The archduchess thought, with all due respect to the Blessed Virgin and Her mother Saint Anne, that it would be quite nice if the Habsburgs could more often name their daughters something more—distinctive—than Maria Anna. Or Anna Maria. Or Anna. Or Maria. It had been kind of Ferdinand’s wife to retain the Spanish form of her name for written purposes but, spoken, they were still the same. It was confusing. At least, when someone referred to Cecelia Renata, there was only one of them in the family. This had been true with great-aunt Caterina Micaela, too. Surely, a little more imagination in the family nomenclature would do no harm.
But. “Please take him back to the nurseries. And send us a maid to stand behind a statue in the corridor and be our spy. I intend to sit down.” Which she did, inviting Dona Mencia to do likewise.
Susanna, of course, remained standing.
“You come to us from Duchess Claudia, don’t you?” the archduchess asked.
“Oh, yes,” Susanna replied. She had grown up as a court servant, so was less disconcerted by this situation than she otherwise might have been. Still, she realized that nervousness was going to make her talk too much. Everyone, especially her mother, assured her that talking too much was one of her major failings. “I was born in Italy, before she married Duke Leopold. But we came to Tirol with her and have been there ever since. Except, of course, that my mother sent me back to Ferrara when I was thirteen, for my training. I was at the court there for five years before I came back to Bozen, and was only there for a year when the Duchess was so kind as to send me here, to Vienna.”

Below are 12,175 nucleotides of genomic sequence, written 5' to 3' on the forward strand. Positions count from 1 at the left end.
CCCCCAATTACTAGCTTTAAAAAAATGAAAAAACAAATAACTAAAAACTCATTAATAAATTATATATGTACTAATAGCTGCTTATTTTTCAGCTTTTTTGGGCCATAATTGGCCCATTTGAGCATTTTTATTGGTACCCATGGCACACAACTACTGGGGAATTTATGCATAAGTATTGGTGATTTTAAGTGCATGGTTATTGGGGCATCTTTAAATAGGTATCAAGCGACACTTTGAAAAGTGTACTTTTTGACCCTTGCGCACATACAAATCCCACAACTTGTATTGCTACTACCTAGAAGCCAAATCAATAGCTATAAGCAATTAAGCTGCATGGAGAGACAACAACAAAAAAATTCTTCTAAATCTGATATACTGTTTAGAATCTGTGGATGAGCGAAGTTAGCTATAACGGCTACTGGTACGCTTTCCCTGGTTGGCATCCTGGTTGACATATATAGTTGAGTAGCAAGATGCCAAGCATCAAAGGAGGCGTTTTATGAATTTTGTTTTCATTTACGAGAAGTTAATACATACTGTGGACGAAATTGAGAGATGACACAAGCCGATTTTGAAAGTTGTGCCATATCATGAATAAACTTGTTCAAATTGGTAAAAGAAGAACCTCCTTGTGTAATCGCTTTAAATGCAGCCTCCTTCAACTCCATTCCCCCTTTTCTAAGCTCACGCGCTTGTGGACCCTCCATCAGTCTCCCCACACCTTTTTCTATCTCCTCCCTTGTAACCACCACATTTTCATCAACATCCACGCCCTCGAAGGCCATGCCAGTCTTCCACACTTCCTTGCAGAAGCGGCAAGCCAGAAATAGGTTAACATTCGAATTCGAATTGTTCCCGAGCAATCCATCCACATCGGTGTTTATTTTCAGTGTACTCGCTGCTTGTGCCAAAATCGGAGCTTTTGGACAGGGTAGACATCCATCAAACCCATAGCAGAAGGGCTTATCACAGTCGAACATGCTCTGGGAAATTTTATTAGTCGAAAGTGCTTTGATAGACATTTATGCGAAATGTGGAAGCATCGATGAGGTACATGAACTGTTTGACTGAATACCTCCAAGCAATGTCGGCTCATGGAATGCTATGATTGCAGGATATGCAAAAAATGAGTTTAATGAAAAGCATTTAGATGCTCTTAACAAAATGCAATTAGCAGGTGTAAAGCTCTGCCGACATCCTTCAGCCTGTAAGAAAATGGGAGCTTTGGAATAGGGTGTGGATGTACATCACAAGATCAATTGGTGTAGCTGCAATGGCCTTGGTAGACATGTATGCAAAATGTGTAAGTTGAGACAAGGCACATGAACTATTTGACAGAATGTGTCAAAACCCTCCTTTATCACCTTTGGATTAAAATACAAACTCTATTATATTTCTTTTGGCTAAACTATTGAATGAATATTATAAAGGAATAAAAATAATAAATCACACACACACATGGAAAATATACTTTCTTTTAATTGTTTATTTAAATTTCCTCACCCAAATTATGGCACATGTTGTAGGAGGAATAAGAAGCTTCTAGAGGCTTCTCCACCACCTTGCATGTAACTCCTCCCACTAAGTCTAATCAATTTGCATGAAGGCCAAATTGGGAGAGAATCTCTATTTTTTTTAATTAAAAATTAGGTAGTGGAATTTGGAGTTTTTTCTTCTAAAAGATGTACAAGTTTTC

“So,” Maria Anna asked, “do you have any acquaintance among the musicians that the duchess has also sent to us?”
“One of the lute players is my cousin; well, he’s the son of my aunt’s husband, by his first marriage. My stepsister’s husband’s younger brother is apprenticed to the music librarian. He isn’t here, though; he stayed home. I know all the musicians, though. We make their costumes. And re-make them, alter them, fit them to newly hired musicians. It’s a lot easier to make a costume smaller than it is to make it bigger.”
“But the musicians are men. Don’t the tailors have to do that?”
“Not for the court servants. All of us work on whatever job has to be done. I love to work on velvets, but satins are so slippery. There really should be two people assigned to each satin garment; one just to hold the pieces in place.”